A tall, muscular man made his way through the audience and got into the first cabinet. The magician was very nervous. He knocked on the door of the second cabinet and loudly announced ‘Welcome back’ Clouds of hissing smoke roiled from the first cabinet, and the door of the second cabinet swung open. The tall, muscular man stepped out. He looked a little dazed but none the worse for his experience. The audience clapped and that was the show over.

For the next few months the magician carried on with his show, sometimes two performances a day, only now he used audience members for the transportation trick. He thought it looked more impressive and the audience loved it.

One evening after a busy day he was sitting relaxing watching TV, when he saw something that made his blood run cold. There was a story on the news about a man who had gone crazy and killed his family with a kitchen knife. The magician recognized the man instantly, the tall muscular man who had been the first to go into his cabinet.

He couldn’t eat or sleep and nagging fears ran through his mind. In the end, he determined to go visit the killer in prison.

He faced the killer through a thick glass pane. He picked up the phone on the wall next to him and gestured for the prisoner to do the same.

‘You may not remember me,’ he began.

‘Oh, I know who you are, magic man,’ the killer interrupted. ‘and I’m glad you’ve come. I wanted to thank you.’

‘Thank me?’ stammered the magician. ‘For what?’

‘Why, for welcoming me back into the world,’ smiled the killer.

‘I don’t understand.’

‘It’s so much cooler here,’ the killer smirked. ‘So much cooler and so many opportunities.’

‘I don’t understand,’ repeated the magician. ‘Why did you kill your family? What happened in the box?’

The killer began to laugh, it was a sound that chilled the magician to the bone.

‘So it was an accident?’ he laughed harder ‘You stupid little man, didn’t you know? Your cabinets are portals. We have been watching and waiting for so long. We can’t fit into parrots or fish or rabbits, but give us a human body. A demon can fit nicely into a human body. How many people have passed through your cabinets, magic man?’ and with that, he dropped the phone and got up and walked back into the prison.

The magician sat numbly. In his estimation, it was well over a hundred.

‘Ooooh,’ my daughter’s eyes were like saucers. ‘So, a hundred demons on the earth?’


‘Oh, at least,’ I chuckled. ‘I’m not sure the magician’s maths was very good. Anyway baby girl it’s getting very late now. It’s time we tucked you up in bed.’

We headed up the stairs and got her settled. She was very sleepy now. It had been a long night.

‘Tell me the Halloween story, mommy?’ she asked.

‘Now which story would that be?’ I teased. ‘How about the one about the hitchhiker? She shook her head.

The Halloween story, mommy,’ she giggled.

‘Okay, okay,’ I smiled ‘Now you’re sure you won’t have bad dreams?’ She shook her head more vehemently and grinned. I would never understand why my daughter loved this story so much but I began,

‘Once upon a time there was a kindly queen and she lived in a big castle in a kingdom far away from here. Her husband the king, however, was mean and cross almost all the time and one day he threw her down the castle stairs. The queen was badly hurt and after that, she couldn’t have any children. She had always loved children and every Halloween she would invite all the children from the surrounding village to the castle, which would be decorated with hundreds of carved pumpkins and thousands of candles. She’d give them the finest treats and the children always had a wonderful time.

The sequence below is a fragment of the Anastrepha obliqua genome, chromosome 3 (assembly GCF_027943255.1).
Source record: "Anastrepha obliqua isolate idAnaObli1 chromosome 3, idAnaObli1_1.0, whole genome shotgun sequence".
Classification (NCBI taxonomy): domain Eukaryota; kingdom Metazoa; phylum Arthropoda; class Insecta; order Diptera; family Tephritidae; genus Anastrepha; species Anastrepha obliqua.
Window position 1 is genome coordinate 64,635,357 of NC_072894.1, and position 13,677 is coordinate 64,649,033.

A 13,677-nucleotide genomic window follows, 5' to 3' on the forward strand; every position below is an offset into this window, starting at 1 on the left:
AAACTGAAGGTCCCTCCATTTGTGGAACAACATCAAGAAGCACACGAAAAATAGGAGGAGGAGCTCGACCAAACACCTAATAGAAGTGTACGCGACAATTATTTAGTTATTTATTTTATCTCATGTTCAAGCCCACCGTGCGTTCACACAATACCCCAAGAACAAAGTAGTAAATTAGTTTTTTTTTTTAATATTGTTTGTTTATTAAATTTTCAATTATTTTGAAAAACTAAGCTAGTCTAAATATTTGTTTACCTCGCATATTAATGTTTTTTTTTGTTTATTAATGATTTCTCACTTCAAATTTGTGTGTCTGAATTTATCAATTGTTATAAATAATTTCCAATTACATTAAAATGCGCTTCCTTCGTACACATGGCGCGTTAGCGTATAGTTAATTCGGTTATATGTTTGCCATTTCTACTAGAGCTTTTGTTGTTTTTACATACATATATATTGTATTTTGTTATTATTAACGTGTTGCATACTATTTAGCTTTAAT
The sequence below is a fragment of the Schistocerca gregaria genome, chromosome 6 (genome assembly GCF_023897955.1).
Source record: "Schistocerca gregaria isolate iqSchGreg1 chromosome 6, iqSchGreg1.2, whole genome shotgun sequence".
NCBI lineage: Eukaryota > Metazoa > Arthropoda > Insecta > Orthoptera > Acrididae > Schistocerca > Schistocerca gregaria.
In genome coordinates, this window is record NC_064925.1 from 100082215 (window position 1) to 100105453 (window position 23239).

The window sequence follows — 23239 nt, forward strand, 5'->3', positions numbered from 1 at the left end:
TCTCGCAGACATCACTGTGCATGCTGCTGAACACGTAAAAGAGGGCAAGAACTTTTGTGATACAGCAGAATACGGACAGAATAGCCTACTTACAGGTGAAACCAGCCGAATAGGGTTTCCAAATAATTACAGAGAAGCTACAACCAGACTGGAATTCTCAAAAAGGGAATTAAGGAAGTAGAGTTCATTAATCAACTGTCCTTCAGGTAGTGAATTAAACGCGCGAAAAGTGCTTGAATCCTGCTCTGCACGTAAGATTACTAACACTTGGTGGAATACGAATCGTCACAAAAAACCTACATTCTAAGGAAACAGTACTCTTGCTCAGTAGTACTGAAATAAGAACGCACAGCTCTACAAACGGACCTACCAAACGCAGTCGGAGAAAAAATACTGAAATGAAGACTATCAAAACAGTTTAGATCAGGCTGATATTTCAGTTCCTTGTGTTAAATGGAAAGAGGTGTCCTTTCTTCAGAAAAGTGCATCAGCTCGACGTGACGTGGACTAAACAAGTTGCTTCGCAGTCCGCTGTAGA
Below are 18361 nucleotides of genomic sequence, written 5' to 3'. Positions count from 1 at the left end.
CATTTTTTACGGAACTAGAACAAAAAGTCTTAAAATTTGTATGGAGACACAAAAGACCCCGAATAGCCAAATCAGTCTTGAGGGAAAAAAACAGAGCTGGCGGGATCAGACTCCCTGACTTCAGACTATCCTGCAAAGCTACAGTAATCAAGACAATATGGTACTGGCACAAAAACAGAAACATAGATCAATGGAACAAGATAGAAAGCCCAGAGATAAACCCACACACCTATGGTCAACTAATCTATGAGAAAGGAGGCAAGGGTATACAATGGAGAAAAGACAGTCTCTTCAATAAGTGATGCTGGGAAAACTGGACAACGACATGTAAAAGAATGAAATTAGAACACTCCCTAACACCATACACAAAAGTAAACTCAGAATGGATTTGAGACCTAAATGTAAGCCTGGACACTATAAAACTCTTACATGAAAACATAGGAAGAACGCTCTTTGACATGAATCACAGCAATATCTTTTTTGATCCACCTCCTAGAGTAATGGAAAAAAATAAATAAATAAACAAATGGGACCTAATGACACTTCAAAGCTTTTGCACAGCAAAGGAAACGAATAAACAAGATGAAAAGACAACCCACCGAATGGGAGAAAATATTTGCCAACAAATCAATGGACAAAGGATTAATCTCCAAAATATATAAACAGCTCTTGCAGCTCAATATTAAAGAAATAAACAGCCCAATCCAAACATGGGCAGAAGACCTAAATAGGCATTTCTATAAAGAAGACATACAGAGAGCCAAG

‘Eventually, the king died, and the queen was left alone. Now, I know you probably think she’d be pleased that the evil king was dead, but all that happened was that she got more and more lonely. She realized what she had missed out on in her life and became sad and bitter. Her heart grew cold and black.

‘She would look from the castle tower and see the little children playing in the courtyard and it no longer gave her joy. Their laughter grated on her like nails on a chalkboard and an evil plot hatched in her mind.

‘The next Halloween she shooed the cooks and the maids from the kitchen and prepared all the Halloween treats herself. They were the most sumptuous candies and cookies, made with only the finest ingredients. There was one ingredient she used that had no place in her recipes. She liberally mixed rat poison in with the sugar, and there was sugar in everything she made.

‘Just like all the years before, the children came to her Halloween party, and like every other year, they stuffed themselves with all the goodies the queen had provided. As usual, they all had a wonderful time and at the end of the night their parents came and took them home.

That was a terrible night in the village. Some of the children were terribly sick, and a lot of them even died.’

I heard a tiny snuffle from my daughter and looked down to see her sleeping peacefully. I kissed her forehead and made my way quietly out of her room. If she made it to the end of the story she’d always say, ‘And that’s why I’m not allowed to go trick-or-treating, isn’t it, mommy?’

I thought back to the inspiration for my cautionary tale. That terrible Halloween night six years ago, when some crazy woman had poisoned the children’s candy. The sound of sirens filled the night air and there were parents panicking and crying in the street. My neighbor came rushing out of his house, holding his limp son in his arms. The jack-o’-lantern on the step tumbling down in front of him and splattering into mush on the sidewalk, while he made a noise of pain so terrible it barely sounded human. I stood on my porch and stared at it, unable to comprehend the horror unfolding in front of me. Some of the children were dead before an ambulance even arrived.

The clock on the mantlepiece downstairs struck twelve pulling me back to reality, and I turned and looked back into my daughter’s room. The witching hour had come and gone and our special day was over. Her bed was empty.

Credit: HrhDaf